Quote - "Shelter’s myopic, dogmatic and assumption-led strategies regarding solving homelessness are ones devoid of any factual basis or fact-checking and nothing more than populist claptrap of which only Trump and Johnson would approve"

Well worth a read!

Chris @ Possession Friend

17:37 PM, 30th July 2020
About 6 days ago

Reply to the comment left by Darlington Landlord at 30/07/2020 - 17:16
Yes Darlington, I subscribe to Joe's emails. He is regularly scathing about Shelter ( which by and of itself, is quite endearing 😉 and as you say he often posts copious evidence that obviously escapes MHCLG, or they are incapable of understanding.

Alison King

11:00 AM, 4th August 2020
About A day ago

I've just placed adverts via Openrent and Spareroom and both require a selection box to be ticked saying "housing benefit accepted yes/no". It's not helpful having that as an option if we can be lulled into breaking the law.

Chris @ Possession Friend

13:09 PM, 4th August 2020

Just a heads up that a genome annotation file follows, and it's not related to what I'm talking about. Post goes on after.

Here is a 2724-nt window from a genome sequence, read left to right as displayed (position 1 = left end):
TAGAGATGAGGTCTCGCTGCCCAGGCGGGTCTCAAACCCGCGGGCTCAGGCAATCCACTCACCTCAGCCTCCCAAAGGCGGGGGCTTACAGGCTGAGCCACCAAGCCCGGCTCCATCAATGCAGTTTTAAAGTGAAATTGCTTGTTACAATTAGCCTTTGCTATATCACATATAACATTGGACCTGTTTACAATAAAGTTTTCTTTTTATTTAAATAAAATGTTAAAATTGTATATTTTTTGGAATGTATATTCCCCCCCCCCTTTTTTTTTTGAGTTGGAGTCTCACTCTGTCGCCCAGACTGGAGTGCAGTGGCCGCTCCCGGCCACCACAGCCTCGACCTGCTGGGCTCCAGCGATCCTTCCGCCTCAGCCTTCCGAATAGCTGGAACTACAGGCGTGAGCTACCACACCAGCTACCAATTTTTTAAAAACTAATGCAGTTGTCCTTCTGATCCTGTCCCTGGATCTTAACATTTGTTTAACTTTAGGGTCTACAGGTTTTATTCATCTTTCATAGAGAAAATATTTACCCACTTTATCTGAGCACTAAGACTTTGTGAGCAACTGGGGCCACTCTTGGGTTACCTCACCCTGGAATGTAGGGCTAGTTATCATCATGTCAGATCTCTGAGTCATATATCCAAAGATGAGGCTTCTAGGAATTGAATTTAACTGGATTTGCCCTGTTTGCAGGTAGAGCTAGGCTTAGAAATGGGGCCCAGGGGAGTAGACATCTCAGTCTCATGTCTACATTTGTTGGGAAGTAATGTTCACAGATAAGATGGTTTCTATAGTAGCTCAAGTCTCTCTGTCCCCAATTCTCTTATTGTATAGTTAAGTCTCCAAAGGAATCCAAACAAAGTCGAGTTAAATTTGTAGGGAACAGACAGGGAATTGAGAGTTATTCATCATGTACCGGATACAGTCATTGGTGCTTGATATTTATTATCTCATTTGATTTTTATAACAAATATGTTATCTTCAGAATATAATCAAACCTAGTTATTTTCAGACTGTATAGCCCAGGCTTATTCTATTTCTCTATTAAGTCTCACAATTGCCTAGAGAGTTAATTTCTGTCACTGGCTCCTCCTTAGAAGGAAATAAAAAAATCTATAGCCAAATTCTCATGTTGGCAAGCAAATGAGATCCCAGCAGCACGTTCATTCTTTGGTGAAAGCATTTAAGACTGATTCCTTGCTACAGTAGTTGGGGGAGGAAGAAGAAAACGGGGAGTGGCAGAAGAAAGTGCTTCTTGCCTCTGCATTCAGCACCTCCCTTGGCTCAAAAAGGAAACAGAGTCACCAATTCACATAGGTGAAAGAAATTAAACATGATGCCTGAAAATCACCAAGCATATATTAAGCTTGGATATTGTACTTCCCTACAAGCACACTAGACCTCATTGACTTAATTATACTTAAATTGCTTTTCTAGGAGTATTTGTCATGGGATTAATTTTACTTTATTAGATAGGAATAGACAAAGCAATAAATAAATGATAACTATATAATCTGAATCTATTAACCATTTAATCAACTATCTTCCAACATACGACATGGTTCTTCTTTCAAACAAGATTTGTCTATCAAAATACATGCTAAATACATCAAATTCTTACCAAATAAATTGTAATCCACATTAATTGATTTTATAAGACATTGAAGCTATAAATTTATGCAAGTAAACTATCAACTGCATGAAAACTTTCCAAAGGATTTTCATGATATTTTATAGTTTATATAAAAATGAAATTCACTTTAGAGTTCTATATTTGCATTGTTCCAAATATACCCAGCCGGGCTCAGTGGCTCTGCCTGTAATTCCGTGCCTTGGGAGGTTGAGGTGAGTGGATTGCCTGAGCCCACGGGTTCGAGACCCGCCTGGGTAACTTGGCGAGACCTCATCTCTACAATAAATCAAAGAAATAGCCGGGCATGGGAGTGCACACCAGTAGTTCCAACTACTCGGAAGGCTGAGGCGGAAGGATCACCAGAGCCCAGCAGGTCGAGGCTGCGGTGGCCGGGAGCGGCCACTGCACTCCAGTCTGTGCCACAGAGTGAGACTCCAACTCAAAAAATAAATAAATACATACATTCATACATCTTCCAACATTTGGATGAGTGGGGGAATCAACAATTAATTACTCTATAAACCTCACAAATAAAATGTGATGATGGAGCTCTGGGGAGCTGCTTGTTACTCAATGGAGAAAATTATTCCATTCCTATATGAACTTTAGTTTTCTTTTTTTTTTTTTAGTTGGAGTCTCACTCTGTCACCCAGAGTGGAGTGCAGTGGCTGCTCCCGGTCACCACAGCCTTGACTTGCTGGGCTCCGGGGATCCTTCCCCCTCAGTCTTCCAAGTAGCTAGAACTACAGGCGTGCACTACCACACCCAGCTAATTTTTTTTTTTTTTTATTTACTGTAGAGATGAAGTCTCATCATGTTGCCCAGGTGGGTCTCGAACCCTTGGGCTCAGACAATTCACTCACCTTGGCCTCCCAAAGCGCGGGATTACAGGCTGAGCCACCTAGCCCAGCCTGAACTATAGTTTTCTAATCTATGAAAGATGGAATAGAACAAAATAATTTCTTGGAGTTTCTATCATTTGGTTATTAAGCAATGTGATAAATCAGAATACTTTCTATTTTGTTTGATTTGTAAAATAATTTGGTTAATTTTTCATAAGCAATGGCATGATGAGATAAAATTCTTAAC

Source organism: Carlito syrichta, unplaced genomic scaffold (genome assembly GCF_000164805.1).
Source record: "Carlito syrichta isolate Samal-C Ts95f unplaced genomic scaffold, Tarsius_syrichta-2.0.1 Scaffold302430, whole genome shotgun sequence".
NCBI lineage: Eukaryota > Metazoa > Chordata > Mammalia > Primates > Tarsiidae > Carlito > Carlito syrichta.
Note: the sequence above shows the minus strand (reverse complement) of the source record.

About A day ago

Reply to the comment left by Alison King at 04/08/2020 - 11:00
That's interesting Alison,
Personally, if I were advertising a property with them, I wouldn't complete that question, leaving it blank to avoid incrimination.

My own instructions to letting Agents who advertise and find tenants for me is to seek a suitable tenant that can afford the rent and has a reliable history ( I'm paraphrasing quite a lot here )
I have a property in an area that Housing benefit is at or quite close to market rent and I knew when I purchased the property that it was in an area 'heavily inhabited by tenants in receipt of benefit. ( wow, how diplomatic was that 😉